Lerwick

May 15, 2017

We were up early to catch the Tube to Heathrow, arriving with plenty of time to spare. We hadn’t been to Terminal 5 before and it was quite interesting. Nobody at check-in to tag your bags; you put them on the belt, tag them, and scan the tag yourself. And nobody at security to scan your boarding pass, you do that yourself too. At least there was somebody at Pret a Manger to sell us a cup of tea—for now, anyway.

Rosemary went over to the British Airways counter to ask about our return trip. For reasons unknown, they had changed our flights so that we would now have a 4½-hour layover in Glasgow. We didn’t look forward to that, but luckily they could make more changes so that the layover would be more like 1½ hours.

Our flight to Glasgow took about an hour, and it was raining quite a bit when we got there. We got a sandwich at the one and only café inside security, and eventually we were summoned to Gate 5, which was a small concrete room in the basement. On our flight to Sumburgh we actually got a cup of tea and a Tunnock’s Caramel bar as a snack, and as we flew into Sumburgh we could see part of the islands from the air. Luckily for us it wasn’t raining here and the weather was actually quite decent.

Welcome to Shetland

Welcome to Shetland

We quickly got our bags and located the man holding a sign with our name. He sent us off in a van to the Bolt’s car hire office, and soon we were in our cute little blue VW car. After going the wrong way initially, we finally got onto the road to Lerwick. It turns out that you really do have to drive across the runway to go that way, and yes, there’s a man who lowers the barriers when a plane is using the runway!

It was a very straightforward route to Lerwick, and we found the hostel quite easily. Once we found somebody to let us in (next-door at the community centre) we had a quick tour of the building before getting our room.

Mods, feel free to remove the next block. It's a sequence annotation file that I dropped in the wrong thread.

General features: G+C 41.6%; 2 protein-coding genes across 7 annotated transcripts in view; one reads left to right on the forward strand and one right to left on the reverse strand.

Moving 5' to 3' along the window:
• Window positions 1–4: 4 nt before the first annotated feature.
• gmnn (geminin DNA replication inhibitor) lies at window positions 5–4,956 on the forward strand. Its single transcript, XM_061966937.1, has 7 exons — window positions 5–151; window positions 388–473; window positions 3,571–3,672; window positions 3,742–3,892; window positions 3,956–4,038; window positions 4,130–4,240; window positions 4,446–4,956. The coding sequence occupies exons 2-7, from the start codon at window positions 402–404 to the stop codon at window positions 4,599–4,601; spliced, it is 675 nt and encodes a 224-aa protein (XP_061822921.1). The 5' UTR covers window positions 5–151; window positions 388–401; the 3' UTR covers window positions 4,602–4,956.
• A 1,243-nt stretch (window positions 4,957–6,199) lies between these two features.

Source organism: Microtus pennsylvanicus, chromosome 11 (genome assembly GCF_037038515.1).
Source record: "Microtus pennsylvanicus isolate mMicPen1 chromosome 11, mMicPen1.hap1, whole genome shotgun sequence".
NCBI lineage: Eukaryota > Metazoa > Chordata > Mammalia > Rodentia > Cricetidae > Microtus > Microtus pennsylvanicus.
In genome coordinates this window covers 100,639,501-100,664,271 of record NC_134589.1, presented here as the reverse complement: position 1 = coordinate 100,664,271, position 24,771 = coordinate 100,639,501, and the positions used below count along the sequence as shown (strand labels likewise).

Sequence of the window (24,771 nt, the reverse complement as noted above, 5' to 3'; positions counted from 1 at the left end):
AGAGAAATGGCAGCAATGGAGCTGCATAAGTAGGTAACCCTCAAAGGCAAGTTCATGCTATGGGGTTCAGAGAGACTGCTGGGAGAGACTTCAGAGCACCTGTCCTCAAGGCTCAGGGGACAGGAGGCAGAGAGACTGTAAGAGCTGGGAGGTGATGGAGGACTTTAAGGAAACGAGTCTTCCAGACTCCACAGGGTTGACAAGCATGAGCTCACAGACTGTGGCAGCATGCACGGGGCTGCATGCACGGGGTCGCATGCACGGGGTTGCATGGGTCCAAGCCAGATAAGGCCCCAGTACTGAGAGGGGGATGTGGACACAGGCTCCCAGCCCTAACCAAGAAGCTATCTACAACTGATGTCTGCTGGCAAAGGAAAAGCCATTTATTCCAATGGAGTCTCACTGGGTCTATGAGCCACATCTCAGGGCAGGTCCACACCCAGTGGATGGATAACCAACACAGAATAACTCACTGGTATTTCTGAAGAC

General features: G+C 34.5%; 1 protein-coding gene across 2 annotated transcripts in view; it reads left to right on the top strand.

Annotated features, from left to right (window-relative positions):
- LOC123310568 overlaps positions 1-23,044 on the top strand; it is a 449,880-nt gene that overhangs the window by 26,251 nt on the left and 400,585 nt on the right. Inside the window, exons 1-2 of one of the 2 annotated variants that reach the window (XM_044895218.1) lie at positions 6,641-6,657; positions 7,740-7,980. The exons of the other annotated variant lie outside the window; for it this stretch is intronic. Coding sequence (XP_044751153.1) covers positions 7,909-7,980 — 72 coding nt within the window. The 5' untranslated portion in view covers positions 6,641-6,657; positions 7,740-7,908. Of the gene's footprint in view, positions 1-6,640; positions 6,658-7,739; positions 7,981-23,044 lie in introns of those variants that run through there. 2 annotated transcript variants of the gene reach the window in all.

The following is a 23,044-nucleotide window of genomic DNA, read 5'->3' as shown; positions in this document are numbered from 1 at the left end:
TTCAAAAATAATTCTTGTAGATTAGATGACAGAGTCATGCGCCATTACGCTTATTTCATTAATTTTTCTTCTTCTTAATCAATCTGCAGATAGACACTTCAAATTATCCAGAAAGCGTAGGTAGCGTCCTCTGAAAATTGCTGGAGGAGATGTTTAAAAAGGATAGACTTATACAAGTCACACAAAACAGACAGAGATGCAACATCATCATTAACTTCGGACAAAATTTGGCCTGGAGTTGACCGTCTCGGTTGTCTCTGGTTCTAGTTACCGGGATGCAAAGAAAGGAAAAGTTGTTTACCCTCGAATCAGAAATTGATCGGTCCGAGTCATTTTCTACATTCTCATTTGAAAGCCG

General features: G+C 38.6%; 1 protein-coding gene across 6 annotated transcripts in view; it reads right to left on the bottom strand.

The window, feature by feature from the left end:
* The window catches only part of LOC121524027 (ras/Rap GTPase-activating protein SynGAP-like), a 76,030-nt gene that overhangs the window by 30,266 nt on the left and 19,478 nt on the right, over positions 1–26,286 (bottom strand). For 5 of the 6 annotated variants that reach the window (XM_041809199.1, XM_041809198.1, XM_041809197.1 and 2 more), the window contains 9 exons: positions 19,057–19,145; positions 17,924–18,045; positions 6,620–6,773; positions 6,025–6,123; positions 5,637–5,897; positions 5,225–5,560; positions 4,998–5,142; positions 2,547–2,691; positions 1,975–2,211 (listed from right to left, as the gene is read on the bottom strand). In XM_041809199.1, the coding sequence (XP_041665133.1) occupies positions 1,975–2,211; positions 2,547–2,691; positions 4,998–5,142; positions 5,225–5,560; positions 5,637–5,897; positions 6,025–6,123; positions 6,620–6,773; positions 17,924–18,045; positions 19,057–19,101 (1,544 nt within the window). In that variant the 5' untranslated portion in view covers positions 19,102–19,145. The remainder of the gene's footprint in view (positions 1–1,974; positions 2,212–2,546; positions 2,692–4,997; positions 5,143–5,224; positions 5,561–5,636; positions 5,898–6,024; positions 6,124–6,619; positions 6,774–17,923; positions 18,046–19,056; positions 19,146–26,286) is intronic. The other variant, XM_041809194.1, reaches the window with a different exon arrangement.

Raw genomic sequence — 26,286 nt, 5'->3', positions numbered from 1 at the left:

The wind was really strong, and the Shetland flag which we could see outside our window was standing straight out in the window. We headed over to the Co-op to buy groceries, which took a while as we had to do meal planning as we went through the aisles. Back at the hostel we had our dinner and then headed out for a walk to the harbour, since it still wasn’t raining.

Lerwick harbour

Lerwick harbour

The first thing we saw was a big ship which we initially thought was a ferry, but it soon turned out to be a National Geographic Expeditions cruise ship. As we were looking at it we met a Norwegian man who had sailed his boat over from Stavanger, in really bad weather. Shetland has a Norse history, so they have May 17th (Norway’s national day) celebrations, and that’s why he came over. It’s down in Scalloway so we’ll probably go there on the 17th. We chatted with him for a while and then continued our walk down towards the point.

But the wind was blowing so hard that we could barely walk, and it began to rain lightly, so we returned to the hostel to have some hot chocolate.

May 16, 2017

It was hard to get up this morning, so we were still having breakfast while the cleaning staff were waiting to wash the floors. We made our lunches and headed down to the ferry docks.
It was a nice day today, clear with a bit of cloud on top of the hills. So our plan was to go to the Isle of Noss to see the nesting birds. To get there we took the 10-minute ferry ride across the sound from Lerwick to Bressay, and then walked straight across Bressay to the Noss boat launch. It was quite windy, at times very windy, but at least the sky was clear and the newborn lambs were bounding around with their mothers.

Ferry to Noss

Ferry to Noss

By 1 pm we reached the crossing to Noss, which was said to be served by an “inflatable ferry”. Our ludicrous imaginings were soon replaced by an ordinary Zodiac with a crew of two, the warden and a helper. Their dock on the Bressay side was rather sketchy, with the south-east wind blowing big waves over it, but after a few attempts the boat landed successfully. We donned life-jackets and jumped into the boat. The trip across the channel didn’t take very long and getting off at Noss was much easier.

The warden took us into the visitor centre and gave us a brief overview of the island, showing us the track to follow. The track was easy to find but you did need to be careful of the rabbit holes.

Northern Fulmar

Northern Fulmar

There were puffins ahead so we decided to head on to the cliffs rather than stopping for lunch. The first birds of interest that we saw were eider ducks, and we watched them for a bit before continuing. Finally we found a sheltered location by the cliffs where we stopped for lunch.

Murres (Guillemots) on a cliff

Murres (Guillemots) on a cliff

There were small cliffs with fulmars and bigger cliffs with murres (called “guillemots” in Britain) crowded wing to wing. We saw an occasional puffin but it was not until after we had finished our lunch and headed farther up the hill that we saw several more. We had been told that the puffins were nesting and would mostly be in their burrows, but we might see a few. Which we did—there were about 20 of them on a small offshore island. It was fun sitting on the hillside with the little birds quite close by.

Puffins courting

Puffins courting